Federal Judge Donald Molloy held his nose and upheld a congressional rider Wednesday that removed Endangered Species Act protections from wolves in Idaho and Montana.
The ruling will allow wolf hunting seasons set to begin next month to proceed as planned.
Molloy, of Missoula, Mont., previously ruled against two federal rules that delisted wolves and scolded Congress Wednesday, saying the so-called wolf rider attached to a federal spending bill last May undermined and disrespected the rule of law.
"Inserting environmental policy changes into appropriations bills may be politically expedient, but it transgresses the process envisioned by the Constitution by avoiding the very debate on issues of political importance said to provide legitimacy," he wrote.
He said he believes the rider is unconstitutional, but noted he is bound by precedent to the contrary that was set by the 9th U.S. Circuit Court of Appeals. That court found similar moves by Congress did not violate the Separation of Powers Doctrine.
"If I were not constrained by what I believe is binding precedent from the Ninth Circuit, and on-point precedent from other circuits, I would hold Section 1713 (the wolf rider) is unconstitutional because it violates the Separation of Powers doctrine articulated by the Supreme Court."
As Congress debated a spending bill last spring, Rep. Mike Simpson, R-Idaho, and Sen. Jon Tester, D-Mont., attached the rider that ordered the secretary of interior to reissue a 2009 wolf delisting rule that Molloy found in violation of the ESA. It passed both houses and was signed into law by President Barack Obama.
A handful of environmental groups sued, claiming Congress does not have the power to interfere with pending litigation unless it changes the underlying law on which the litigation is based. The rider does not explicitly amend or even mention the ESA.
Attorneys from the Justice Department argued the rider ordered the rule to be reissued "without regard to any other provision of statute or regulation," and that phrase implicitly amended the part of the ESA that Molloy had previously found to stand in the way of wolf delisting.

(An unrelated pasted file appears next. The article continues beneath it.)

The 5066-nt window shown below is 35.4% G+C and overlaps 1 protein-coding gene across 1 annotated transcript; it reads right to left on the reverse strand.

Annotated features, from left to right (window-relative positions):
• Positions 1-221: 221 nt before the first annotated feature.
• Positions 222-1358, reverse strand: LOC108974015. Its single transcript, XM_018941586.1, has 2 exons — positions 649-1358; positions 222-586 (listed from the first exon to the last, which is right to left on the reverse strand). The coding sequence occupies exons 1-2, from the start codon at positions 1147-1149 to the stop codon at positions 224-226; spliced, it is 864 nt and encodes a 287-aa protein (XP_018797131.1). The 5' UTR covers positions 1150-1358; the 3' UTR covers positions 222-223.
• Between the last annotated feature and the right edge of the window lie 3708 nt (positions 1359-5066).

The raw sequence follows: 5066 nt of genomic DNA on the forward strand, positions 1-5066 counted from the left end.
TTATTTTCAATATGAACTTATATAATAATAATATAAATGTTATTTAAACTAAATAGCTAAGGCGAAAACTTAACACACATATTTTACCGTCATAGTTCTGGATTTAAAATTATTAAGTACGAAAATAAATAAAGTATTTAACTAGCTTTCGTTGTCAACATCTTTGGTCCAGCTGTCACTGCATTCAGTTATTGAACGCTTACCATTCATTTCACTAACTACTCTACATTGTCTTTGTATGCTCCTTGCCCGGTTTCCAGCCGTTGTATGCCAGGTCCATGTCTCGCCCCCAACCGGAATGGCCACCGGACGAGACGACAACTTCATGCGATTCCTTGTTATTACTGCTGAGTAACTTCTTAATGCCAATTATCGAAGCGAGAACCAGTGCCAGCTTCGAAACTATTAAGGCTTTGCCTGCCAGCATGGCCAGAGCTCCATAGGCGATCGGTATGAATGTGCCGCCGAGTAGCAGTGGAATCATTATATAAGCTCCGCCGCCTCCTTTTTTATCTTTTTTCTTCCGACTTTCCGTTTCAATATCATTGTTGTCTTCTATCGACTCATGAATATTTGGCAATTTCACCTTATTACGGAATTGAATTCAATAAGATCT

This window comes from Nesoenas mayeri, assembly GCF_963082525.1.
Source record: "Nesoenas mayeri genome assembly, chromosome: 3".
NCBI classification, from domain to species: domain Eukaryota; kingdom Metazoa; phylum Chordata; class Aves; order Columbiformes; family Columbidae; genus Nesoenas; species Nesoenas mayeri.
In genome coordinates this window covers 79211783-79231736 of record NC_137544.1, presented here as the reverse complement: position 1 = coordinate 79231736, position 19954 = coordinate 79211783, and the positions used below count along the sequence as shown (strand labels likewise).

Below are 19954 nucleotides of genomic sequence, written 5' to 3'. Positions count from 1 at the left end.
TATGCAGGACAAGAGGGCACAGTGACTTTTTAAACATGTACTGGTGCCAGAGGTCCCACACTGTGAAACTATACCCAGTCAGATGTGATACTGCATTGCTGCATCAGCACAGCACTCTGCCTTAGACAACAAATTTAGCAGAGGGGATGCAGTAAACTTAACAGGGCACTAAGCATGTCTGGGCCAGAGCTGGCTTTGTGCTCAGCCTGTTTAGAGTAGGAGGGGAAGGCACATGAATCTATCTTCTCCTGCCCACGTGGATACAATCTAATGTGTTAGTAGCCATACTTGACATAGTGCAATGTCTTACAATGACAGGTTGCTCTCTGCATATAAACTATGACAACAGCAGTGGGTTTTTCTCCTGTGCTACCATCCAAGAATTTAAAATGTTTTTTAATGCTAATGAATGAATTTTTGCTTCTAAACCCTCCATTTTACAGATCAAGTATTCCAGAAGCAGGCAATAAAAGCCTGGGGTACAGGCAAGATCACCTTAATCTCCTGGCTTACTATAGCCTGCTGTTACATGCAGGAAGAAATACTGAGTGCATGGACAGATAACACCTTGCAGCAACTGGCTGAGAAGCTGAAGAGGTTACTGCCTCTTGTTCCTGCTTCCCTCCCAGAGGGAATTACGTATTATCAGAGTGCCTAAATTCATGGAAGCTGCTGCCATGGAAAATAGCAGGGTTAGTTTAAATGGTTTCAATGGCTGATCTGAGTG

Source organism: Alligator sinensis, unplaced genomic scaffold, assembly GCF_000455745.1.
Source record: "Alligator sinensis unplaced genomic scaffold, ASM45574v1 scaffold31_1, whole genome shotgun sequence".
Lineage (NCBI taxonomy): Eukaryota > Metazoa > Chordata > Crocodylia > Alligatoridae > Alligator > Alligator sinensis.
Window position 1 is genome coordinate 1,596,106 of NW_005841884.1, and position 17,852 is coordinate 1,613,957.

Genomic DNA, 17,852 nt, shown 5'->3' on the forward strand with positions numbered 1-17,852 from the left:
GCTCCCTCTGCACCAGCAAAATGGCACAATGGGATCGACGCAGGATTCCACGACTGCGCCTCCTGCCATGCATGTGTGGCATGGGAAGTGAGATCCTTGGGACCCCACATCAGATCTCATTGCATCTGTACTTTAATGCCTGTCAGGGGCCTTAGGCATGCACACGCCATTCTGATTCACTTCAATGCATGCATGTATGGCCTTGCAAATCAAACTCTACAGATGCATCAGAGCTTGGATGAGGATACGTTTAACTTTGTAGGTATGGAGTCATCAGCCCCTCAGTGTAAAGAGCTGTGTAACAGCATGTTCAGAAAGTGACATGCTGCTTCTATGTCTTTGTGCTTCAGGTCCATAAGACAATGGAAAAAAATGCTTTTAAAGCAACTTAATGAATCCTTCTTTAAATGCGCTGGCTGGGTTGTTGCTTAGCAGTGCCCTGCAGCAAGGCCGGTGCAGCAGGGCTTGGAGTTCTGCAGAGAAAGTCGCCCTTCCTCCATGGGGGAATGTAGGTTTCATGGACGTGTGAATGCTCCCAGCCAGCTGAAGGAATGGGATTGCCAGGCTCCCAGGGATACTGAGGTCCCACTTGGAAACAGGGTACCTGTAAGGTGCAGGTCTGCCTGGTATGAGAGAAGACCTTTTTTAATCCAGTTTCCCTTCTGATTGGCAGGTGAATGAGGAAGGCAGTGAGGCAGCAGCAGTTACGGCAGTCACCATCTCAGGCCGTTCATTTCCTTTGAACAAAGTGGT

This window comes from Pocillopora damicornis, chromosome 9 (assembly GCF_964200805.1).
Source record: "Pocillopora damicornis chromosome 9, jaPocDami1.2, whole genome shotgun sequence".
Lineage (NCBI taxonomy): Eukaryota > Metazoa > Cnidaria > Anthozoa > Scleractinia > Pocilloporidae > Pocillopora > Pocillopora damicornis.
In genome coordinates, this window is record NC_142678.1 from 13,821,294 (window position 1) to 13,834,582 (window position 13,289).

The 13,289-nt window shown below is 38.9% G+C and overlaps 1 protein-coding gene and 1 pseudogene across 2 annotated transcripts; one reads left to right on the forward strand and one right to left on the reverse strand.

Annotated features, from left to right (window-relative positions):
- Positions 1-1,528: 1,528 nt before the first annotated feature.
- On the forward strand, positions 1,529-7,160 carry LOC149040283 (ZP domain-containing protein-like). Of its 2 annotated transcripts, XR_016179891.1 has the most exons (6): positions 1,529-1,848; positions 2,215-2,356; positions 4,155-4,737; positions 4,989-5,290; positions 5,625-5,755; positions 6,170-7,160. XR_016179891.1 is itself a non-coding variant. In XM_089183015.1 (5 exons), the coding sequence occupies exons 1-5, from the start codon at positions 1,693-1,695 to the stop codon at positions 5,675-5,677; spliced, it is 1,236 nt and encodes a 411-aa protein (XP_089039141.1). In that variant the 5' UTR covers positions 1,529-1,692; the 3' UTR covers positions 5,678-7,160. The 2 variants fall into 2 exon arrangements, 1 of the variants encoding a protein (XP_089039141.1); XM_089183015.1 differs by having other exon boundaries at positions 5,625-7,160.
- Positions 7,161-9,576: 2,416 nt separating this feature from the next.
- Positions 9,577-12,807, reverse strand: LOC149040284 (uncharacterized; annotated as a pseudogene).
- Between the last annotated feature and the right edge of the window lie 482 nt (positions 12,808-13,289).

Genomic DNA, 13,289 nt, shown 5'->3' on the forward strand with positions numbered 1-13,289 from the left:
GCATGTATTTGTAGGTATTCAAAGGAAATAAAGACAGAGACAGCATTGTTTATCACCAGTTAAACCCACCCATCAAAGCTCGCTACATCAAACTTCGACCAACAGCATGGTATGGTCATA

Molloy said he was bound to adhere to precedent from the 9th Circuit that said such language is enough to amend underlying law and avoid a separation of powers conflict. However, he wrote that he does not agree with the precedent.
"In my view, the Ninth Circuit's deference to Congress threatens the Separation of Powers; nonspecific magic words should not sweep aside constitutional concerns."
Kieran Suckling, executive director of the Center For Biological Diversity, one of the groups that challenged the rider, called the ruling extraordinary.
"I've never seen anything like it," he said. "He is not only intimating the wolf rider is unconstitutional and the 9th Circuit is wrong but he is laying out a road map on how to appeal his own ruling and take it all the way to the Supreme Court. He does everything but buy us a bus ticket to Washington, D.C."
Suckling said the center and other groups have not yet decided if they will appeal.
Idaho Fish and Game Commissioner Fred Trevey of Lewiston called the ruling good news. The commission approved wolf hunting rules last week that do not include a statewide limit on the number of wolves that can be killed.
"It allows us to go forward with the decisions we have made and that is encouraging," he said.
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(c) 2011, Lewiston Tribune, Idaho
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